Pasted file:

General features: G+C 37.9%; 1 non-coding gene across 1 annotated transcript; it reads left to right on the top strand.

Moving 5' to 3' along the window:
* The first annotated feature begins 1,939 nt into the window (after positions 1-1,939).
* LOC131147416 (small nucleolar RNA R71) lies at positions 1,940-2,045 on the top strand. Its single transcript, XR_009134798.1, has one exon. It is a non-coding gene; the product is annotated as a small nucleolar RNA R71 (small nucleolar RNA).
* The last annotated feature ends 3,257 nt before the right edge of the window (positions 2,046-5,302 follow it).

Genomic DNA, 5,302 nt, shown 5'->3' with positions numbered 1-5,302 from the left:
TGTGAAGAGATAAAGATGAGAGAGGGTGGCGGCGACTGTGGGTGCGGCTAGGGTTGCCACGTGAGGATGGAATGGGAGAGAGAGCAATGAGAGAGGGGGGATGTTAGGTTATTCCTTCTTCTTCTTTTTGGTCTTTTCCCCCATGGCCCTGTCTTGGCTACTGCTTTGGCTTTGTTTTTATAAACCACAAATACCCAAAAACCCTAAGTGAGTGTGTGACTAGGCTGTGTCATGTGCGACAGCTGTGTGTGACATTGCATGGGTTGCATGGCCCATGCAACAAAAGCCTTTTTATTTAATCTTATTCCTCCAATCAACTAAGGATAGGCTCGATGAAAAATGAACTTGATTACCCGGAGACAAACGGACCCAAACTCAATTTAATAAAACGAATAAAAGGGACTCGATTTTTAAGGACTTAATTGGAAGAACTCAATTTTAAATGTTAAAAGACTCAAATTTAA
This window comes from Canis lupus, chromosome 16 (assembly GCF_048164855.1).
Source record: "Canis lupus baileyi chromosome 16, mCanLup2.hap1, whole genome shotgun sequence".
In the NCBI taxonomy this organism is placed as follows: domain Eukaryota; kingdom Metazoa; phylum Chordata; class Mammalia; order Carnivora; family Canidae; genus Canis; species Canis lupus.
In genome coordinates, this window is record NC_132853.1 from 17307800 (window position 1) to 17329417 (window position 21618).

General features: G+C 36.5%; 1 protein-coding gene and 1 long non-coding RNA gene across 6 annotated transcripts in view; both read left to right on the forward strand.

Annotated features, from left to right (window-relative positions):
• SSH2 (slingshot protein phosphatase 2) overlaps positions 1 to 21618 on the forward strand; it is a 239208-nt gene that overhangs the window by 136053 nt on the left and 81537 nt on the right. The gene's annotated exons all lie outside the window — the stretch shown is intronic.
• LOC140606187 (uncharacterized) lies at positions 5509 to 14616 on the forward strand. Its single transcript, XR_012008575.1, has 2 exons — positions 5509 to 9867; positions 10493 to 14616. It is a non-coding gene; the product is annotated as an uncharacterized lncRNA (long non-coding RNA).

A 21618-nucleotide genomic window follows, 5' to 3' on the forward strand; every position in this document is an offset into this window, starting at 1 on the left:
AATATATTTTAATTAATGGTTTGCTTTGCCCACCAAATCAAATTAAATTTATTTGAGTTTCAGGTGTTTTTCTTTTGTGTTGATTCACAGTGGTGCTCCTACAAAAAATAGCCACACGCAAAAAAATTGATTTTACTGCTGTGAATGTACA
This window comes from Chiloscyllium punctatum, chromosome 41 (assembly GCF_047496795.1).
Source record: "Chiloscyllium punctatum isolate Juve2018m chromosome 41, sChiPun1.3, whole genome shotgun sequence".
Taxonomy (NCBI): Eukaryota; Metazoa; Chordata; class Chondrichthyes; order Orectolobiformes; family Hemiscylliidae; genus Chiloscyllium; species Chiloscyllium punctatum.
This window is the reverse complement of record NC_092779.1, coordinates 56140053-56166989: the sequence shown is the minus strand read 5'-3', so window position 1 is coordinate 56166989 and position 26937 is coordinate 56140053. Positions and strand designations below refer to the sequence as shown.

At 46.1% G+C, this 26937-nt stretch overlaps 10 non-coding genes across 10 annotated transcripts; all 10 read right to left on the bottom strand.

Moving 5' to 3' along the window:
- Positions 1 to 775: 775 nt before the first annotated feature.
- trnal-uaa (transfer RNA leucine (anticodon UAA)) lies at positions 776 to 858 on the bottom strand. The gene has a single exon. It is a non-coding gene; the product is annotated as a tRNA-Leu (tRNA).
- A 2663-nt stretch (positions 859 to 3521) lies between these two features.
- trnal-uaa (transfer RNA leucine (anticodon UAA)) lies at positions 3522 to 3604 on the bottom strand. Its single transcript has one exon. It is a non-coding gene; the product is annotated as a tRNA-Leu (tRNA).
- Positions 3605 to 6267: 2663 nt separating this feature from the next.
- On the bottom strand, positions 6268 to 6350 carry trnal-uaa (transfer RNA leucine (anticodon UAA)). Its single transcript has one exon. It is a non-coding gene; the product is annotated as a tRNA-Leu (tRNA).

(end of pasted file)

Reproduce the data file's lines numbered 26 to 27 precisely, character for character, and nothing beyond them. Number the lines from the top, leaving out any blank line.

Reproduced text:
- A 2663-nt stretch (positions 859 to 3521) lies between these two features.
- trnal-uaa (transfer RNA leucine (anticodon UAA)) lies at positions 3522 to 3604 on the bottom strand. Its single transcript has one exon. It is a non-coding gene; the product is annotated as a tRNA-Leu (tRNA).